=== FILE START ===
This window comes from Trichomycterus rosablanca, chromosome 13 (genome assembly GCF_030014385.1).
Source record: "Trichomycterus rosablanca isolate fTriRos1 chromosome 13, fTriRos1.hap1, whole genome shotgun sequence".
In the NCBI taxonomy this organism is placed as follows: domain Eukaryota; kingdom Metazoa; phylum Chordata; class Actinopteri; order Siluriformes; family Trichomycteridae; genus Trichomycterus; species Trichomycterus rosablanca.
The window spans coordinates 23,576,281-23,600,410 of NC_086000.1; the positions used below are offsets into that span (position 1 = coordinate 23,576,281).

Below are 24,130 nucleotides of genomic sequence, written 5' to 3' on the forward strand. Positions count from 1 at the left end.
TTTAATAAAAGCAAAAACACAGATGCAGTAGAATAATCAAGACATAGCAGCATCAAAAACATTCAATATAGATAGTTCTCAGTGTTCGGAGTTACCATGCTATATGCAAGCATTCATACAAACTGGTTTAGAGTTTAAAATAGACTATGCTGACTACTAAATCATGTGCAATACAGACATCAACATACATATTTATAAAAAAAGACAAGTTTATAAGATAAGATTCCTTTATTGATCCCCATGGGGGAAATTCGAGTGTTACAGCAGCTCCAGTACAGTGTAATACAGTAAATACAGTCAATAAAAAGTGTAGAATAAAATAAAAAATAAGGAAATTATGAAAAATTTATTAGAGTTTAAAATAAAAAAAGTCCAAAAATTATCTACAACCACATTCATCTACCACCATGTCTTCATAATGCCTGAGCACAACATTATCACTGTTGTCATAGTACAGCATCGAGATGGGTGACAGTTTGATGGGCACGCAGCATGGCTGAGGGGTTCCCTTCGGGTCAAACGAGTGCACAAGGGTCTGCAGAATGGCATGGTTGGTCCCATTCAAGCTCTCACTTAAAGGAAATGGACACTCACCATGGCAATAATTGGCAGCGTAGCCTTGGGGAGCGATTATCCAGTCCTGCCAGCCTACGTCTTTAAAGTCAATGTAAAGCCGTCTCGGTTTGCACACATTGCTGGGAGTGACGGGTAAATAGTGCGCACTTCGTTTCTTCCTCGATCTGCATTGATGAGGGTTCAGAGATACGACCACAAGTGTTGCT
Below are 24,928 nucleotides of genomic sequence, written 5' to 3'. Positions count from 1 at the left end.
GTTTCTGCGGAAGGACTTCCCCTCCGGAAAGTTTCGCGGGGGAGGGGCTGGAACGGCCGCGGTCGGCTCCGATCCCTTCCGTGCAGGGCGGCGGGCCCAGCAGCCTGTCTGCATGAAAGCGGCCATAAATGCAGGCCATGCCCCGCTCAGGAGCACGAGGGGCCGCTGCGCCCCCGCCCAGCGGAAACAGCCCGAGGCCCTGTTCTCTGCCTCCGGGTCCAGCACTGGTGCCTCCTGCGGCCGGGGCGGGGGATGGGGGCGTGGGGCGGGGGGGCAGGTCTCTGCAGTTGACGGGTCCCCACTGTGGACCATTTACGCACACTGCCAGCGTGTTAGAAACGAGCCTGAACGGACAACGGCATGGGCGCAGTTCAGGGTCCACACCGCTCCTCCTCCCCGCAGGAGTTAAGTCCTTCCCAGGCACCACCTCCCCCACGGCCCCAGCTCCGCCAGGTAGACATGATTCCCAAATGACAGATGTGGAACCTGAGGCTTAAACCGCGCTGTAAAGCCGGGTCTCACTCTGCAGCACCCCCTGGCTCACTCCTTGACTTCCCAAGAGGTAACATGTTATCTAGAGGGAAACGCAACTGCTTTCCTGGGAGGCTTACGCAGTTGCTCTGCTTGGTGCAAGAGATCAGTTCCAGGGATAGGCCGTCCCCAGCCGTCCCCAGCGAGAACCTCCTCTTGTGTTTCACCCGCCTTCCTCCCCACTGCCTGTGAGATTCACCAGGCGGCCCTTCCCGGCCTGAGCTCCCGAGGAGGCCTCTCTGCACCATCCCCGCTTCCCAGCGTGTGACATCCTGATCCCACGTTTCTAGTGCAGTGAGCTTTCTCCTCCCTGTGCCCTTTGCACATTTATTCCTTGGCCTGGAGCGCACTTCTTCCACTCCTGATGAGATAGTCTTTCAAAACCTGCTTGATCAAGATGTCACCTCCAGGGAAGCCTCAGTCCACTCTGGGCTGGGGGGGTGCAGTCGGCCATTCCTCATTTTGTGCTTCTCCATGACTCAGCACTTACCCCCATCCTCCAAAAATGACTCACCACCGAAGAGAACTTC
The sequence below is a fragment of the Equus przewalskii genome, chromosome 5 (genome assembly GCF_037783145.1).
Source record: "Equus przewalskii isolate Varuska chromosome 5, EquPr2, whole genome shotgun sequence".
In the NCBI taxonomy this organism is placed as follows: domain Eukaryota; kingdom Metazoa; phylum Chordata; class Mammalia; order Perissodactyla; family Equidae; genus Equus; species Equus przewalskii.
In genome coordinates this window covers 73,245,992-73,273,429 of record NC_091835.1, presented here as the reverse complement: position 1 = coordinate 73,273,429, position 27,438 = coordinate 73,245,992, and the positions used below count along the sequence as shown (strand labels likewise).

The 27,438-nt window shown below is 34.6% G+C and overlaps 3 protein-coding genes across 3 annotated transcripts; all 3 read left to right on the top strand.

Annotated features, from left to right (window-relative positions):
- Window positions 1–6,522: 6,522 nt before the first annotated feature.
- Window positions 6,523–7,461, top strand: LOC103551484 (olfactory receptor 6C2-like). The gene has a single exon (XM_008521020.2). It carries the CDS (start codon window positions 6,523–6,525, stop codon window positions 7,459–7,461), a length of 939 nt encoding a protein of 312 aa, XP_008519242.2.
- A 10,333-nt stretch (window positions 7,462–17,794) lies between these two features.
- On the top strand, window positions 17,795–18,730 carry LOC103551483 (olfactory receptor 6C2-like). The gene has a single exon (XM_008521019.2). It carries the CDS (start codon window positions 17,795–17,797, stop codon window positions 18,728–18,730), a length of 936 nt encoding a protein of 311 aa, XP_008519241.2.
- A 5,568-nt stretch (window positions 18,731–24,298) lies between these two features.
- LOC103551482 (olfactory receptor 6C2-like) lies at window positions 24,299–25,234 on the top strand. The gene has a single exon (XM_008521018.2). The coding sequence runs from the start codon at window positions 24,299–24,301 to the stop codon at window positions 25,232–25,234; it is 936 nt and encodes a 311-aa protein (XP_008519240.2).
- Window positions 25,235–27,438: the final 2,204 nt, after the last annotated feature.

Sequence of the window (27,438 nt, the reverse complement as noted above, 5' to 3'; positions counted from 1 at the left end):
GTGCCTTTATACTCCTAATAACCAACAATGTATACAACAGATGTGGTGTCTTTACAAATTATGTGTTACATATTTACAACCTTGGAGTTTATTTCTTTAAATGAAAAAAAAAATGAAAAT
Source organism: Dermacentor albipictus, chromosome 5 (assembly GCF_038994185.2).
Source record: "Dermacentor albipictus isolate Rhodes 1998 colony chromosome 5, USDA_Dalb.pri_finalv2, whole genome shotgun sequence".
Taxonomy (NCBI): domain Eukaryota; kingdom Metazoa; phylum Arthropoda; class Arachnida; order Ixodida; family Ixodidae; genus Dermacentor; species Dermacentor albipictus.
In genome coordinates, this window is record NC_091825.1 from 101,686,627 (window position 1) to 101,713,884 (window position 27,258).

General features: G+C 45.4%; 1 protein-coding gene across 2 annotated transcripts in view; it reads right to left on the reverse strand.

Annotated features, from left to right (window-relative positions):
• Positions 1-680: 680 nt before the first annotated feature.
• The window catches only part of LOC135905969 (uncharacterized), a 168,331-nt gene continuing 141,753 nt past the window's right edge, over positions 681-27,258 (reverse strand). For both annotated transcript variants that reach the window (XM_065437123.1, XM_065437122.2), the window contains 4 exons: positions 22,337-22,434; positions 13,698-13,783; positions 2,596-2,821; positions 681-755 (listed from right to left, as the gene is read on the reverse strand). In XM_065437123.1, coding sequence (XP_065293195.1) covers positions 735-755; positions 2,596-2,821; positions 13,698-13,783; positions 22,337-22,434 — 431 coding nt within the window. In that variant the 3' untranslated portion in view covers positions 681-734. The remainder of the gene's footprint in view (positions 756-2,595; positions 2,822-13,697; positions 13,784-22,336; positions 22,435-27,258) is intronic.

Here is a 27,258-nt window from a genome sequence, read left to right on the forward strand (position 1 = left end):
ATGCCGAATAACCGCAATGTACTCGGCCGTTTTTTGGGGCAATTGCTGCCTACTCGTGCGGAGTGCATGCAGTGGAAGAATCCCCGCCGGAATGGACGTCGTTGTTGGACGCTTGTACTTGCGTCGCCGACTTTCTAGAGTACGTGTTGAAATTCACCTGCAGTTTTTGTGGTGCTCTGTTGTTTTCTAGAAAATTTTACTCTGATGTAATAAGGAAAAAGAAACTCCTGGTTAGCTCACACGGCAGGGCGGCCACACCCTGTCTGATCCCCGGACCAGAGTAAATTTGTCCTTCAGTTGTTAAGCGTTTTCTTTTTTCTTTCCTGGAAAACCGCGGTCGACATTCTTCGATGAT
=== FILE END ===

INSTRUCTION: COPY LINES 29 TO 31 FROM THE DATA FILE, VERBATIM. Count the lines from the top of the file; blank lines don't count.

Annotated features, from left to right (window-relative positions):
• Positions 1-680: 680 nt before the first annotated feature.
• The window catches only part of LOC135905969 (uncharacterized), a 168,331-nt gene continuing 141,753 nt past the window's right edge, over positions 681-27,258 (reverse strand). For both annotated transcript variants that reach the window (XM_065437123.1, XM_065437122.2), the window contains 4 exons: positions 22,337-22,434; positions 13,698-13,783; positions 2,596-2,821; positions 681-755 (listed from right to left, as the gene is read on the reverse strand). In XM_065437123.1, coding sequence (XP_065293195.1) covers positions 735-755; positions 2,596-2,821; positions 13,698-13,783; positions 22,337-22,434 — 431 coding nt within the window. In that variant the 3' untranslated portion in view covers positions 681-734. The remainder of the gene's footprint in view (positions 756-2,595; positions 2,822-13,697; positions 13,784-22,336; positions 22,435-27,258) is intronic.